3S member Martin Mahony has two new articles out on the nature and influence of global environmental assessments. The first, co-authored with Maud Borie (KCL), Noam Obermeister and Mike Hulme (Cambridge University), compares the knowledge-making practices of the IPCC and IPBES, the global bodies responsible for assessing science around climate change and biodiversity loss respectively. The article offers the concept of ‘institutional epistemology’ as a way to describe how certain practices and styles of knowledge-making get stabilised over time, and as a means of structuring comparisons of knowledge-making institutions. The article, titled ‘Knowing like a global expert organization’, is published in Global Environmental Change.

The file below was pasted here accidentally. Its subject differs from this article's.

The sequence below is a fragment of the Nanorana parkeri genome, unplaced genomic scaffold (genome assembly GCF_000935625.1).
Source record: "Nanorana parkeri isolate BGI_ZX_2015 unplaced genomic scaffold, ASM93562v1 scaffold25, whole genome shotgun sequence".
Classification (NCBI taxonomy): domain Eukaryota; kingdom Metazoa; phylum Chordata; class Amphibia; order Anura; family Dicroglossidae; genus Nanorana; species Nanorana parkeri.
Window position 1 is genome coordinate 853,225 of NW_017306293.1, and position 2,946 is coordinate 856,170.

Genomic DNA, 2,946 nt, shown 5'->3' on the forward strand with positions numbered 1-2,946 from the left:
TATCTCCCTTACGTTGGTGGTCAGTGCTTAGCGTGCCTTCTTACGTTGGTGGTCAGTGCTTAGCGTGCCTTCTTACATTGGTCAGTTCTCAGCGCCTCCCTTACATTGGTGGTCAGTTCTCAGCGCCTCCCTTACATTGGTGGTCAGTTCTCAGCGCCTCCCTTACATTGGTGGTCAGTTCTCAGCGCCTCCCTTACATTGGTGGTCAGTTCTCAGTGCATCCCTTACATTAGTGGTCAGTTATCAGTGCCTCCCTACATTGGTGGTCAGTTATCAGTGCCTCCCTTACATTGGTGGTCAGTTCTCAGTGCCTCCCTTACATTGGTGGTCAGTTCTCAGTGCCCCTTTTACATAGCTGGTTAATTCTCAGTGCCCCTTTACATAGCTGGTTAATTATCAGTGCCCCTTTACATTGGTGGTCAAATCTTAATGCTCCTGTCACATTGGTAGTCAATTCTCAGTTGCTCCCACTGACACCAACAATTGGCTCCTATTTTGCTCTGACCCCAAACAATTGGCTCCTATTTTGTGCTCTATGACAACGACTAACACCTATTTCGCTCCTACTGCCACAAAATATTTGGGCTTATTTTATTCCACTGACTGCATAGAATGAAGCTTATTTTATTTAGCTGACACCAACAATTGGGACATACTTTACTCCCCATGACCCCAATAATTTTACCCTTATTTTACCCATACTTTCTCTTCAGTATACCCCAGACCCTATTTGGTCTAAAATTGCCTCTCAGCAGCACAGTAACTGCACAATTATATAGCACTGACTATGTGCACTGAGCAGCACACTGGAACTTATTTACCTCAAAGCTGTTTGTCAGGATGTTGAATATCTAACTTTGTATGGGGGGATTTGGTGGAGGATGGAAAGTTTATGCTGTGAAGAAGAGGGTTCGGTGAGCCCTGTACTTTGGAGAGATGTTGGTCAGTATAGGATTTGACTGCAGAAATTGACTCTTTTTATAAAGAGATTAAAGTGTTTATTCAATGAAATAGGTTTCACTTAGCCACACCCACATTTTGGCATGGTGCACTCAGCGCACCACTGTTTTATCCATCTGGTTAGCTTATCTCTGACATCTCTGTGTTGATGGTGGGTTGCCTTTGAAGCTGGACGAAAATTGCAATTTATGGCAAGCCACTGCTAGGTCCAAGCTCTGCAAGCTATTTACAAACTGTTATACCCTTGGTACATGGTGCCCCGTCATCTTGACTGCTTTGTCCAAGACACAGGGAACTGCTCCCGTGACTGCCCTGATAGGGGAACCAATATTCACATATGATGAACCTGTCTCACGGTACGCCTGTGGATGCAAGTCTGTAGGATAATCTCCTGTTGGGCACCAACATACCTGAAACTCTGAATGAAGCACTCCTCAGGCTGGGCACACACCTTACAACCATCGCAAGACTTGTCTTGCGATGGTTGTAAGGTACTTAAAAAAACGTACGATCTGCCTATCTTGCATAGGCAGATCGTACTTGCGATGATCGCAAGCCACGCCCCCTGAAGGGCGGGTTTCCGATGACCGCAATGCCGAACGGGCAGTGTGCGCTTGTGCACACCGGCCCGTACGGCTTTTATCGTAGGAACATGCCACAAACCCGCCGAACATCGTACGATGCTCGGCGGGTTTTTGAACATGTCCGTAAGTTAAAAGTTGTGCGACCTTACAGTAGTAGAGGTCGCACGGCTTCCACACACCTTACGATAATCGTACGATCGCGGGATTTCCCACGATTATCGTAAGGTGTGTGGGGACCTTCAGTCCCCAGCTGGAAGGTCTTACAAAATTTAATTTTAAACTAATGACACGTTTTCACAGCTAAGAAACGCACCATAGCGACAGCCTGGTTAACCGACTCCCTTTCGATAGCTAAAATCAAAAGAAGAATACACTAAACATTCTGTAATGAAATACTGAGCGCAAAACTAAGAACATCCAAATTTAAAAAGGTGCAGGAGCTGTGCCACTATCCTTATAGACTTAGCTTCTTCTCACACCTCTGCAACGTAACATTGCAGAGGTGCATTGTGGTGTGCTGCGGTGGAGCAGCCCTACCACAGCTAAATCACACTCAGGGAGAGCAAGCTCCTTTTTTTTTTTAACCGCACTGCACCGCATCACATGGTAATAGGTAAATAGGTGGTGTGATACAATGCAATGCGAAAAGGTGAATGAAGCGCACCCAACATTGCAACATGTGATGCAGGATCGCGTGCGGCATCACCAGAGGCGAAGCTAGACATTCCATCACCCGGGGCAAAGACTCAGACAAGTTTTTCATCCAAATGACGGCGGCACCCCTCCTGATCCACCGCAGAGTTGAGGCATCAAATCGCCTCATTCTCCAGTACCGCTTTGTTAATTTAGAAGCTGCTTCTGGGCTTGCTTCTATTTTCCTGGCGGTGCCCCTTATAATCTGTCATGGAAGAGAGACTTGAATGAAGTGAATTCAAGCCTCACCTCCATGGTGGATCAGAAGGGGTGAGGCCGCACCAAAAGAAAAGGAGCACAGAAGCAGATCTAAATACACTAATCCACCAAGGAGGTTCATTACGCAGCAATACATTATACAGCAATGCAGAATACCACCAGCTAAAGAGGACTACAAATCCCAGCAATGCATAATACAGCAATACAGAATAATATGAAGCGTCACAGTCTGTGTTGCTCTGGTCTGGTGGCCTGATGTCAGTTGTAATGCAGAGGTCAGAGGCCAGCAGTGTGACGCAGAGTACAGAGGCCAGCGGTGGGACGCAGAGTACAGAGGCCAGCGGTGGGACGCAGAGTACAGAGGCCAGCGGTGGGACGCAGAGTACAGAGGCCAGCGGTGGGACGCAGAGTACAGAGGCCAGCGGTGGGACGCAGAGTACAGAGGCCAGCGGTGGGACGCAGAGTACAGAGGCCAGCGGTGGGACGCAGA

The second article, published with a number of fellow participants in a 2019 workshop at the Netherlands Environmental Assessment Agency (PBL), argues that in order to understand the effectiveness of GEAs, we need to go beyond just tracking the translation of their findings into policy. Instead, we need a broader view of the effects GEAs have in the world – on policymakers, activists, participants in sustainability transitions, and on scientists and researchers themselves. The article develops a notion of empowerment to describe these multiple ways in which GEAs influence different actors. If GEAs understand their effects in the world in this way, it opens-up different conversations about how such institutions might design their processes to ensure that their empowering effects are as widely and equitably distributed as possible. The article, titled ‘Effectively empowering: A different look at bolstering the effectiveness of global environmental assessments’, is published in Environmental Science & Policy”